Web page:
Why The Left Has Gained So Little From The Arab Spring
Leftist movements in the Arab World are divided and marginalized, even after leading the region's democracy uprisings. In Tunis, Arab leftists got together to try to reverse course.
TUNIS — While leftists played an active role in the 2011 uprisings and in the events that led up to them, they have since been eclipsed by the better-organized political Islamists, military authorities, businessmen and members of the ancien régimes.
This was the backdrop of a conference held last week in the Tunisian capital called "Contemporary Leftist Politics in the Arab World.” The event touched on what the broader leftist movement across the region has been grappling with as the possibilities of the 2011 uprisings continue to unfold.
The conference was organized by the Germany-based Rosa Luxemburg Foundation in Tunisia. Named after the communist leader Rosa Luxemburg — who was killed alongside many of her fellow leftist insurgents in January 1919 at the hands of German troops following an attempted workers' uprising in Berlin — the foundation inaugurated its first office in North Africa on October 8.
The conference builds on two books published by the foundation this month in Arabic and English mapping out the different leftist movements in several Arab countries, while attempting to draw new lessons from history.
Speaking in Tunis, renowned Egyptian labor lawyer, human rights activist and former presidential candidate Khaled Ali declared, “The time for socialist politics is approaching.”
That statement, however, came against a chorus of self-criticism that drove many discussions at the conference. Ali, the founder of the Bread and Freedom Party, said that the emergence of the left "depends on the ability to respond to the demands of the populace and the streets."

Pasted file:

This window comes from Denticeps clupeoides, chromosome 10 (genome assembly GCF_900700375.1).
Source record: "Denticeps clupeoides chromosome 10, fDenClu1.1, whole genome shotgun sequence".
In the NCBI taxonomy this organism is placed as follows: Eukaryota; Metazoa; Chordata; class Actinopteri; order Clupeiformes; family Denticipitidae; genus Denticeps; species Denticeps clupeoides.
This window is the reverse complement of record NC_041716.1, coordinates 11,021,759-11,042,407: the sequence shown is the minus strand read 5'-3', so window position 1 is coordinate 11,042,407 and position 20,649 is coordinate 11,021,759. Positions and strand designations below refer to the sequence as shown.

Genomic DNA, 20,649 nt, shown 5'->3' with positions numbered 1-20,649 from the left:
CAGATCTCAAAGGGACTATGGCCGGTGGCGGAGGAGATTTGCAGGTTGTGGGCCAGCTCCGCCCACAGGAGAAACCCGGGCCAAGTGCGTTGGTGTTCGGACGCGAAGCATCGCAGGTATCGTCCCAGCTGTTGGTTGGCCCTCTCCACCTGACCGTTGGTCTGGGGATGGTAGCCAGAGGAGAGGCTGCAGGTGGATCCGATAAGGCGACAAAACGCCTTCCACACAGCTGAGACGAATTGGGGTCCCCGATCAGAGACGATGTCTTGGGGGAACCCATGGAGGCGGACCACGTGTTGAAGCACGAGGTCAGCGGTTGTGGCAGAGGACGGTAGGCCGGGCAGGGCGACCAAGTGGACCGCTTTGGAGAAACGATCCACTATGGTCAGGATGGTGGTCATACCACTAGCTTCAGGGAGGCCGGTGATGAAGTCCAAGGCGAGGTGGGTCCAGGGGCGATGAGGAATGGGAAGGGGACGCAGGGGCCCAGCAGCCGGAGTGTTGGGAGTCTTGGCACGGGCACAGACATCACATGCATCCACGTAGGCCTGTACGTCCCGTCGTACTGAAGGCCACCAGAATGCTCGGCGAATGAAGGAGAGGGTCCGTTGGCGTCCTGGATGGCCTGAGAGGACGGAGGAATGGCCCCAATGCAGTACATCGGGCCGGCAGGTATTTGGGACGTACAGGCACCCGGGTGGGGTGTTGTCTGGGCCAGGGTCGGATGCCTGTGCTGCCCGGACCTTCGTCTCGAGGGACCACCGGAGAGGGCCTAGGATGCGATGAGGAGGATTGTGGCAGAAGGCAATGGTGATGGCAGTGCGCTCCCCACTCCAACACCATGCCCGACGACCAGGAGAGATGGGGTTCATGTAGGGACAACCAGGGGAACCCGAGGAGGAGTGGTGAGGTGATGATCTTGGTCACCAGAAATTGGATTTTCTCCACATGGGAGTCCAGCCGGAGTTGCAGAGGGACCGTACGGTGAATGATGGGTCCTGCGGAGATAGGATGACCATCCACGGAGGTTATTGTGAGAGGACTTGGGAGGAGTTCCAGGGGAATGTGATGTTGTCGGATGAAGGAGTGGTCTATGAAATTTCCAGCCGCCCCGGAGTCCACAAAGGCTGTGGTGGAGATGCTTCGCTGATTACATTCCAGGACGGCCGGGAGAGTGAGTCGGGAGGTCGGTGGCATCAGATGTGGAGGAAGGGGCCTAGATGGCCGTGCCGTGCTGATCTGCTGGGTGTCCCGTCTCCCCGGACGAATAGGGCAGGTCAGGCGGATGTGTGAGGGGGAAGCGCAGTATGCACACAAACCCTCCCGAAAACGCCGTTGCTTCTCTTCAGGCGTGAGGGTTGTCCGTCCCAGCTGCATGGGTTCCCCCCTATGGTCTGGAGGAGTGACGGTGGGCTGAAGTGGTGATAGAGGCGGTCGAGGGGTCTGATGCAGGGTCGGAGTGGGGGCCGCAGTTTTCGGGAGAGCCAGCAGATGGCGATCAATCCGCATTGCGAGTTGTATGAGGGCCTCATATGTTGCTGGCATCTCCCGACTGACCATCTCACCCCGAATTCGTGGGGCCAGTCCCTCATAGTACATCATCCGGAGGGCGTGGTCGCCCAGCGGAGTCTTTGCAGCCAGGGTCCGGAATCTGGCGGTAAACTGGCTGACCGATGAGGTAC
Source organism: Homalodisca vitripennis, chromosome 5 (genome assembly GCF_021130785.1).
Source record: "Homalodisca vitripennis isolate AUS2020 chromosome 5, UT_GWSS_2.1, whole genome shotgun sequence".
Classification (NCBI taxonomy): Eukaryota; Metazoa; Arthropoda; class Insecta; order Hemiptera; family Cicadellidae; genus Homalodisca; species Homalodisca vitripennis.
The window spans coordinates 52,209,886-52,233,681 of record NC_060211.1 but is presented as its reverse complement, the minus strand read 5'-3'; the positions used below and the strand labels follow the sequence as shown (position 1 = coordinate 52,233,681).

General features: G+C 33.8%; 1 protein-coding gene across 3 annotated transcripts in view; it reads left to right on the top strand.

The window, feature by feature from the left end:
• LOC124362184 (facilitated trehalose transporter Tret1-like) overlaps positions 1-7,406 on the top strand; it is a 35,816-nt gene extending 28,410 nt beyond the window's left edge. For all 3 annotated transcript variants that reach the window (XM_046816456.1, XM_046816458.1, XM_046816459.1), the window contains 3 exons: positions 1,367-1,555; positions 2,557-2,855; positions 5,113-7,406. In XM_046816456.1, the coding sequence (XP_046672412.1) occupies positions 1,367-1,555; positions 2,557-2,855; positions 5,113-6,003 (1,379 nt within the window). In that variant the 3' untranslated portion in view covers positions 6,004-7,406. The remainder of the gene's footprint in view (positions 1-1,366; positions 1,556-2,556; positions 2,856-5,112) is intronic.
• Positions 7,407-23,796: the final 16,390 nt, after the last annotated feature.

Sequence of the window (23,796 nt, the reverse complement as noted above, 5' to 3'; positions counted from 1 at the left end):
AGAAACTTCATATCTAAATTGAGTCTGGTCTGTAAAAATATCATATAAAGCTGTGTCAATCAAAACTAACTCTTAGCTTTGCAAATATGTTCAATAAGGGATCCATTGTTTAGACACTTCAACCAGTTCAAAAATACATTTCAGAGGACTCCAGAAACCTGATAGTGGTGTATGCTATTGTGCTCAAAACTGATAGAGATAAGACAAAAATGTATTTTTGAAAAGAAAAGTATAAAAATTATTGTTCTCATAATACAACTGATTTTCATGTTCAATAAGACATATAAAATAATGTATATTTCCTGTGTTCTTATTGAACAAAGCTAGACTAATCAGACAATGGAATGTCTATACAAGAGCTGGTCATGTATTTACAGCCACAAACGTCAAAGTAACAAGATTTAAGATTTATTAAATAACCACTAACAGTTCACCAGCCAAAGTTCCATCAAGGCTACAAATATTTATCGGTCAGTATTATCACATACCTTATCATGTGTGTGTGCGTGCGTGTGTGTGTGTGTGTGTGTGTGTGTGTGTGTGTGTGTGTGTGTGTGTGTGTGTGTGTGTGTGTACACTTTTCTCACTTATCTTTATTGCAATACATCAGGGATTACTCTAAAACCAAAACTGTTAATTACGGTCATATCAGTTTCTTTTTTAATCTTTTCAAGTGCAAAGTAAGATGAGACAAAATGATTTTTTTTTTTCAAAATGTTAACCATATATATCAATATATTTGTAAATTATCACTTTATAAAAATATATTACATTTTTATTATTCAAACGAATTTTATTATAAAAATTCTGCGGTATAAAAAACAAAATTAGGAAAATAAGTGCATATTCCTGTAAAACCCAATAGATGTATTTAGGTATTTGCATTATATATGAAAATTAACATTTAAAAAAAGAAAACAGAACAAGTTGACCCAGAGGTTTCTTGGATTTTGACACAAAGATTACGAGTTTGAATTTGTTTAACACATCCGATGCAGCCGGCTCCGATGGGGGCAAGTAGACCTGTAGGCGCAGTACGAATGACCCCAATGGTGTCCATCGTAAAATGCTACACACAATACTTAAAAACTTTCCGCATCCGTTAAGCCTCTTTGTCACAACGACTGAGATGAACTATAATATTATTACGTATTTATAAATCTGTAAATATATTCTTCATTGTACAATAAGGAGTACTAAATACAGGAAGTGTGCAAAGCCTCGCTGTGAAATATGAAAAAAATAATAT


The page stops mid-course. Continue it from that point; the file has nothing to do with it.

He declared to his fellow leftists: “We should overcome our infighting and schisms, we must move beyond talk of shortcomings and failures. Social and economic struggles lay ahead of us, therefore we must be prepared and organized. We must shirk violence, even if it is directed against us.”
Ali noted "generational conflicts" between the political outlooks of younger and older leftists.
The Arab left "is stuck in an ongoing struggle between Islamist states and military states,” Ali continued. “Both sorts of states threaten to bury the peoples' revolutionary demands.”
He also slammed the position of some leftist figures and groups vis-a-vis the Egyptian military’s ascent to power over the past year.
“Some have chosen to side with President Abdel Fattahal-Sisi in hopes of wiping out Islamist politics,” Ali explained. “Others have sided with him in hopes of landing themselves in office, or winning parliamentary seats in the upcoming elections.”
Egypt’s problems were echoed by representatives of the leftist movement in the occupied Palestinian territories.
Bassem Salhy of the Palestinian People's Party (PPP) explained that the leftist movement is fragmented amongst several small parties — primarily the Popular Front for the Liberation of Palestine, the Democratic Front for the Liberation of Palestine, small communist parties and the PPP.
“We've been seeking to unite our ranks for years, but have been unable to do so,” he said, acknowledging that the left continues to be eclipsed by the Islamist Hamas Party and the liberal Fatah Party.